Alcohol Misuse

Most of us have a drink from time to time, but you may need help if you often feel the need to have a drink, get in trouble because of your drinking or you think that your drinking is causing problems in your life. There are places to get help and support, you are not alone.

There is a high rate of co-occurence of BPD and alcohol misuse – it’s estimated that over 75% of adults who have been diagnosed with BPD will have a co-occuring problem with alcohol or substance misuse in their lifetime. It is not uncommon for people living with BPD to use alcohol in an attempt to cope with their extreme and intense emotions, or perhaps as an attempt to block out unwanted thoughts or traumatic memories.

Drinking is a short term solution to problems, and can cause serious health issues, especially if you are drinking alcohol while on medication such as antidepressants or mood stabilisers. 

The first step is admitting there is a problem, and a good place to start is with your GP. Be completely honest with them about your drinking and the reason you think you are drinking too much, and they will be able to help you. It may be they can refer you to a nearby support group, local service or refer you for therapy.

If you have become dependent on alcohol, you will find it harder to get it under control – and there may be serious health risks to cutting down suddenly, and you may suffer withdrawal side effects such as nausea, vomiting, anxiety, shaking, sweats or even hallucinations – so your GP can advise you on how to do it safely.

Your local health authority may also have information on their website regarding local services. The NHS websites have service directories which include support services for people with alcohol problems.

Alcohol treatments may include medication to help reduce cravings, stabilise mood or deal with symptoms of anxiety or depression. You may be referred for therapy, counselling or to a support group. Wherever you live in the UK, there will be a service in your area which supports people with alcohol problems.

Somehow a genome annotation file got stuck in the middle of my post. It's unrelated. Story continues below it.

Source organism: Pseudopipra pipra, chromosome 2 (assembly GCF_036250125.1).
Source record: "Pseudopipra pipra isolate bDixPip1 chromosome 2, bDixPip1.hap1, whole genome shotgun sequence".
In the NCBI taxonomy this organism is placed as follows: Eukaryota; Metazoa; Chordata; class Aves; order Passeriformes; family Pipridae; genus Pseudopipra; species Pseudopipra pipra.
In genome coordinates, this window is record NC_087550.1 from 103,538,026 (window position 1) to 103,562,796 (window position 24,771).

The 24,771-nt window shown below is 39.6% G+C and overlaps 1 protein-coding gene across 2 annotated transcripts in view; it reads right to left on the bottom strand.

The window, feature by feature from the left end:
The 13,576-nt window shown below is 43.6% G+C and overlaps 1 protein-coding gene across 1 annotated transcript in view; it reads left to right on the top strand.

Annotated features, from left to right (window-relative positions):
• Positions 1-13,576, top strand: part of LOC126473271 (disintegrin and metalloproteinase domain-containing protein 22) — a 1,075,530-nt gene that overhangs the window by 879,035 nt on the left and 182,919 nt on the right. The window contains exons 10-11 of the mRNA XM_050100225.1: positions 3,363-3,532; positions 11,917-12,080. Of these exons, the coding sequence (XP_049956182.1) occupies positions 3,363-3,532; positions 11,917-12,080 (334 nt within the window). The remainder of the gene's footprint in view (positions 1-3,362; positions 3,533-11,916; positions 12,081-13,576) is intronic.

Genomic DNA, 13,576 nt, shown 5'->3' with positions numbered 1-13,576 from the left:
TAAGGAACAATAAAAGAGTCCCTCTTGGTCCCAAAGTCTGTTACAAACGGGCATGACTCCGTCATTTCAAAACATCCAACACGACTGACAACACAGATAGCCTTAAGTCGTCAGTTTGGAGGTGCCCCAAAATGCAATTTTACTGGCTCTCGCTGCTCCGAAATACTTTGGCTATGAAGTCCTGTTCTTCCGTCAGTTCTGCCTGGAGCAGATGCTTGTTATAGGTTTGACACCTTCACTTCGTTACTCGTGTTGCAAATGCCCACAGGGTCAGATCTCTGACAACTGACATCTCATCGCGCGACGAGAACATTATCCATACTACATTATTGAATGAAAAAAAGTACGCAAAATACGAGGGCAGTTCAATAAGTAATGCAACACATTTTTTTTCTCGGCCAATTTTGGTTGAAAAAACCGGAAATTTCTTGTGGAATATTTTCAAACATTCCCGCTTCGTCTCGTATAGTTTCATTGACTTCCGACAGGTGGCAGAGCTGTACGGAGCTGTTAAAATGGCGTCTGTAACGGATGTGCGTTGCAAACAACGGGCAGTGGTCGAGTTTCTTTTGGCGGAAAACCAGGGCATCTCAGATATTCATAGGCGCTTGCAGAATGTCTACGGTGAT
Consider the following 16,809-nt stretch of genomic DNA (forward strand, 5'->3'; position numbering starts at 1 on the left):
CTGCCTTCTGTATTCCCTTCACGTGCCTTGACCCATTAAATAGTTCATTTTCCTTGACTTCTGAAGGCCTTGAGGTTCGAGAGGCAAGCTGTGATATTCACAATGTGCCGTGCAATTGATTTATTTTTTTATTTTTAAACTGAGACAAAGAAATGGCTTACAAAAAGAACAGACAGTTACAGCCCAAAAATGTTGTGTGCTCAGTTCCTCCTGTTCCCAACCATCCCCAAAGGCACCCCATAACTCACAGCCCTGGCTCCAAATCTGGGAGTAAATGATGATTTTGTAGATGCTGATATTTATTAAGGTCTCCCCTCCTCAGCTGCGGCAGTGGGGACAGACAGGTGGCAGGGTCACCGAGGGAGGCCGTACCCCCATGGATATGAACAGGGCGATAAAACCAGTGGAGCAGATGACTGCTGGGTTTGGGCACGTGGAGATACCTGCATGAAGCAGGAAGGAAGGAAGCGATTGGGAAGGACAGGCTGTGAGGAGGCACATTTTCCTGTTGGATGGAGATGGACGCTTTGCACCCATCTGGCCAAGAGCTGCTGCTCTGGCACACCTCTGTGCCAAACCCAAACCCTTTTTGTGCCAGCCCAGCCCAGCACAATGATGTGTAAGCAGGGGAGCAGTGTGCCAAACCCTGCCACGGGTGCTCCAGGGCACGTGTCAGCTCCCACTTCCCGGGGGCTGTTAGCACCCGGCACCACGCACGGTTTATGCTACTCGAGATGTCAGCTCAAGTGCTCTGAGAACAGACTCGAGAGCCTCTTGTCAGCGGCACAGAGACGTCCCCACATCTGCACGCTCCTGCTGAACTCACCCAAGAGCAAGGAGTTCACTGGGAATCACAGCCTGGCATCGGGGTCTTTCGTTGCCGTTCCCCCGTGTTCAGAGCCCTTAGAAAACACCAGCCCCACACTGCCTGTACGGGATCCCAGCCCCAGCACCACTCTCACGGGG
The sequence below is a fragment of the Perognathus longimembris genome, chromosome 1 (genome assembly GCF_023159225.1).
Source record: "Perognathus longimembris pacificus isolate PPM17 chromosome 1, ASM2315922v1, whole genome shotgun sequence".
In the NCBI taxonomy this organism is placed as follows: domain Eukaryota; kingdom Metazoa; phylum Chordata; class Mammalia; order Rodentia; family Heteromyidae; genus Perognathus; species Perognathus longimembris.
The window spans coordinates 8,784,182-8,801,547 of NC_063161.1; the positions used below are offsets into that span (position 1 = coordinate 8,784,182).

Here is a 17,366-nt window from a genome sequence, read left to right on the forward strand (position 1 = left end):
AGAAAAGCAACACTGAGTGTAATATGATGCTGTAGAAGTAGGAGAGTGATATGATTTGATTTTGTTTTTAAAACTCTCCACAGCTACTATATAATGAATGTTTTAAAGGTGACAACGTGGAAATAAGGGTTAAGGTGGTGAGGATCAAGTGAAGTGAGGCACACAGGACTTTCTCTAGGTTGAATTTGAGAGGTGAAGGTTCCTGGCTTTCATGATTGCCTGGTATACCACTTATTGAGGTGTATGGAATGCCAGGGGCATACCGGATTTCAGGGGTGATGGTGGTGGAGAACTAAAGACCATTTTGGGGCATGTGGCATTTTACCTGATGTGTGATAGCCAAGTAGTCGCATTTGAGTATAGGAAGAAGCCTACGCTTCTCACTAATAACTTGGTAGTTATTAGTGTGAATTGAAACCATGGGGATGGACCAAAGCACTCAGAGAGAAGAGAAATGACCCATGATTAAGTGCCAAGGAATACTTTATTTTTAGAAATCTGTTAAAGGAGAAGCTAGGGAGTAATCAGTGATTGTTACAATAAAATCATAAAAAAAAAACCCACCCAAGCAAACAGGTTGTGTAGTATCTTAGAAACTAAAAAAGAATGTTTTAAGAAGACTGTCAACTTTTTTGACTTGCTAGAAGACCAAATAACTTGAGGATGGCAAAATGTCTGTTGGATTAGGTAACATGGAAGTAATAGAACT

Alcohol Change UK

If you feel you are drinking too much, Alcohol Change UK can offer advice and support. On their website you will find a simple quiz which will help you determine if your drinking is likely to affect your health.

Drinkline

Drinkline is a free, confidential helpline for people who are concerned about their drinking, or someone else’s. Call 0300 123 1110 (weekdays 9am–8pm, weekends 11am–4pm)

DAN 24/7

If you live in Wales, you can contact the DAN 24/7 alcohol and drug any time of the day or night. Freephone: 0808 808 2234, or text DAN to: 81066.

Alcoholics Anonymous

Alcoholics Anonymous offers support, advice and understanding to anyone affected by drinking, including friends and family. You can call their helpline on 0800 0086 811, which is open 10am to 10pm. Their website has lots of useful resources. If you would prefer, you can also email them at help@aamail.org or live chat via their website at www.alcoholics-anonymous.org.uk.

Nacoa 

Nacoa support anyone affected by their parent(s) drinking, including adults. For more information, visit nacoa.org.uk. You can call them on 0800 358 3456 or email helpline@nacoa.org.uk.

DACW (Developing a Caring Wales)

DACW provides a range of services for people affected by alcohol or drug misuse, and mental health issues. Visit their website at www.dacw.co.uk to find out more (the website is available in Welsh and English).

If you are looking for urgent support please contact the Samaritans, who are available 24/7 on 116 123 or jo@samaritans.org.

RSS
Follow by Email
Facebook
Twitter
Contrast
Font Resize